Keywords. Cyclones, Emissions, Energy consumption, Fine particulate, PM2 5.

1 Introduction

1.1 Fine particulate (PM25) is a criteria pollutant

In the interest of protecting the public health, the United States Clean Air Act required states to develop a general plan to attain and maintain National Ambient Air Quality Standards (NAAQS) in all areas of the country and a specific plan to attain the standards for each area designated non-attainment for a NAAQS. These plans, known as State Implementation Plans (SIPs), are developed by state and local air quality management agencies and submitted to the U.S. Environmental Protection Agency (EPA) for approval. Particles less than 2.5 microns in aerodynamic equivalent diameter (PM2.5) were first included in the NAAQS in 1997. In 2006 EPA NAAQS for PM25 were lowered, to 15 ^g m-3 [1], and in 2012 they were lowered again, to 12 ^g m-3 [2]. As SIP authors may try to comply with EPA regulations through controlling anthropogenic sources of PM25, more stringent operating permit qualifications for agricultural processing facilities may arise.


Many agricultural processing facility exhaust flows are controlled with cyclones. Cyclones have no moving parts and a relatively low initial cost. Their operating costs are primarily due to the electrical energy required for fans to overcome the friction losses (pressure drop, related to Euler number) in the cyclone and connected ducts. Since generating electricity results in emissions at the power plant, reducing the energy required to operate cyclones potentially helps the environment [3]. Cyclone performance is a function of both particle separation and energy consumption. Cyclone performance may be improved by reducing pressure drop, and thus energy use, as well as by increasing collection efficiency. One option may be to operate cyclones below their traditional design inlet velocity [4]. Research has shown that operating cyclones that are 41% larger than normal, so the inlet velocity was 50% of the design inlet velocity, resulted in pressure losses that were only 28% of normal [5]. While numerous modeling studies have examined monodisperse particles, and empirical studies have reported the impact of inlet velocity on total particulate collection efficiency, this study is the first to report the impact of cyclone inlet velocity on PM25 emissions for heterogeneous material.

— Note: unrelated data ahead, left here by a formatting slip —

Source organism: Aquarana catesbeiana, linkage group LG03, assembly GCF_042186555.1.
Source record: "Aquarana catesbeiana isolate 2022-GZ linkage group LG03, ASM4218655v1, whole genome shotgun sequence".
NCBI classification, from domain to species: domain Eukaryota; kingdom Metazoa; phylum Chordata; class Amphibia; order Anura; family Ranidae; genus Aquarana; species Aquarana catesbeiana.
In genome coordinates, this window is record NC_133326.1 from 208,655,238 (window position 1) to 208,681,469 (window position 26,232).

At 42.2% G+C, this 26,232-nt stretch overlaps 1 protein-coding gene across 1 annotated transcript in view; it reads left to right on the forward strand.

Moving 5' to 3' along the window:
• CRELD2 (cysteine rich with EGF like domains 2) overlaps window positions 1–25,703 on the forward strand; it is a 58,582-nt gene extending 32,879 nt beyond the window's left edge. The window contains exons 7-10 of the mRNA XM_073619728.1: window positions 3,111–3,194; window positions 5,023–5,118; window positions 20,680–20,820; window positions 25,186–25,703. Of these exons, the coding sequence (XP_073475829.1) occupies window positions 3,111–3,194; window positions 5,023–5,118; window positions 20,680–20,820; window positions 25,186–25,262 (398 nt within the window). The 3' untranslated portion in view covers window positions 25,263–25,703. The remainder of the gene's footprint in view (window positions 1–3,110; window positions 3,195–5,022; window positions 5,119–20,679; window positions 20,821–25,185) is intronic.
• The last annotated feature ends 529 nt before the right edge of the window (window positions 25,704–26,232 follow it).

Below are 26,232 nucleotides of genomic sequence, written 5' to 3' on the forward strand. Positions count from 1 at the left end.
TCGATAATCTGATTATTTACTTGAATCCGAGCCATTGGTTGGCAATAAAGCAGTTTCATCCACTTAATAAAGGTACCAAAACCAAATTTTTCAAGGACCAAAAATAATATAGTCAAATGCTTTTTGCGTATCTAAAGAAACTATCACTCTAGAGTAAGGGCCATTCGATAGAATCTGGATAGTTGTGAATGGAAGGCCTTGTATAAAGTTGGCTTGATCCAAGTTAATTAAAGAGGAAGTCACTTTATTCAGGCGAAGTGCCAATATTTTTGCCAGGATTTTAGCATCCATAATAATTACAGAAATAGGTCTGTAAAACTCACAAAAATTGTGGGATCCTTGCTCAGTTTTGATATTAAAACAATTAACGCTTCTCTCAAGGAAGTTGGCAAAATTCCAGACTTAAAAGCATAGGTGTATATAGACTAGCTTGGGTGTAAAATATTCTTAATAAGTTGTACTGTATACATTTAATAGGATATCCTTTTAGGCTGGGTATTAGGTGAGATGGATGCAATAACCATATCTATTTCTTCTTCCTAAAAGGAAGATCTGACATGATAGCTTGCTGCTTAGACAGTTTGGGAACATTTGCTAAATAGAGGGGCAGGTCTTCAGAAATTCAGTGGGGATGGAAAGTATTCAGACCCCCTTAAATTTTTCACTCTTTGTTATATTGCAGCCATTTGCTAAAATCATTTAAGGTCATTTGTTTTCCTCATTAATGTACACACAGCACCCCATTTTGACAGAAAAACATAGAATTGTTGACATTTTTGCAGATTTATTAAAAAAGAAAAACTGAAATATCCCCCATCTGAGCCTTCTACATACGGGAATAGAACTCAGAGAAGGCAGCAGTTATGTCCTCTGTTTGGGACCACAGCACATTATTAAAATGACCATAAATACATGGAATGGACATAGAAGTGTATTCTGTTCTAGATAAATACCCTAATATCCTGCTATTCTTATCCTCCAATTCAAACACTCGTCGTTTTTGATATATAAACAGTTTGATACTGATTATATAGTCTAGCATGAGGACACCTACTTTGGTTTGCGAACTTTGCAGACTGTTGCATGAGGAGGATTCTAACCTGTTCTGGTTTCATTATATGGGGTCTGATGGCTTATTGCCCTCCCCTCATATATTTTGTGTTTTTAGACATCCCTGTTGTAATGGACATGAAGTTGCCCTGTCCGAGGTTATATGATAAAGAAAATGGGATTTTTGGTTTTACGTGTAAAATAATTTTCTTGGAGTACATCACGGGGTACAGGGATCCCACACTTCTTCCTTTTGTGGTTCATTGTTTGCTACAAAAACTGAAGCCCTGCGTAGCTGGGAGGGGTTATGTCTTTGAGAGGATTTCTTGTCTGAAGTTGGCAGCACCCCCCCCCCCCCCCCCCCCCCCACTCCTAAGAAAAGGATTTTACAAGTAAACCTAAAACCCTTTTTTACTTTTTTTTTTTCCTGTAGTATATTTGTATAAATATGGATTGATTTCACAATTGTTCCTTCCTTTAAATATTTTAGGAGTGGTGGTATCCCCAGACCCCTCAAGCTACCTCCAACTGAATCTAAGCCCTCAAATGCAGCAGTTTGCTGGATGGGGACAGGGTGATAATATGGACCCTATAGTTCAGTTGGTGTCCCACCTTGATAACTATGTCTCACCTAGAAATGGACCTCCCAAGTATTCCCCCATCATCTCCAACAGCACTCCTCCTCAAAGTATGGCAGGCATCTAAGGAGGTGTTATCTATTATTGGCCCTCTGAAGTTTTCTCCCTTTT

The cyclone design called the ' 1D3D' was first introduced by Texas A&M University [6]. Collection

efficiency improvements brought about by design modifications were confirmed through USDA ginning lab tests [7]; [8]. Modified 1D3D cyclones are widely used in agricultural processing, such as by the U.S. cotton ginning industry [9]. Figure 1 shows dimensions in cm of the modified 1D3D cyclones that were tested, with the overall height, H, = 4 diameters (D), and the barrel height, h, = 1 D, with the inlet height, a, and width, b, equal to 0.5 and 0.25 D, respectively. The diameter of the gas outlet, De, = 0.5 D, the vortex finder insertion depth, S = 0.625 D, and the particle outlet diameter, B, = 0.33 D.

The design inlet velocity for the 1D3D cyclone is 16.26 ± 2.03 m s-1 [10], [11], corresponding to a Stokes number of 1.4 for PM25 in the conditions tested. But as publications presenting empirical cyclone collection efficiencies at various inlet velocities have shown [12]; [13]; [14]; [15], cyclones of this design, and other designs, work well over a range of inlet velocities.

Differences in cyclone design, cyclone diameter, particulate inlet concentration and particle size distribution prevent direct comparisons of published results. However, a plot of the collective results (Figure 2) illustrates that gravimetric total suspended particulate (TSP) collection efficiency does not have a clear relationship to inlet velocity (or Stokes number) over the range of inlet velocities reported. This experiment was designed to test the relationship between PM25 emissions and inlet velocity for the 1D3D cyclone.

1.4 Cyclone Performance Indicies

Gas cyclones performance characteristics are estimated using the static pressure drop from the inlet to the outlet (A P) and the grade efficiency curve. The static pressure drop (A P) between the inlet and gas outlet of a cyclone is proportional to the square of the flow rate (Q), with a proportionality resistance coefficient ) defined on the basis of the inlet velocity (Vi = Q/a b), thus: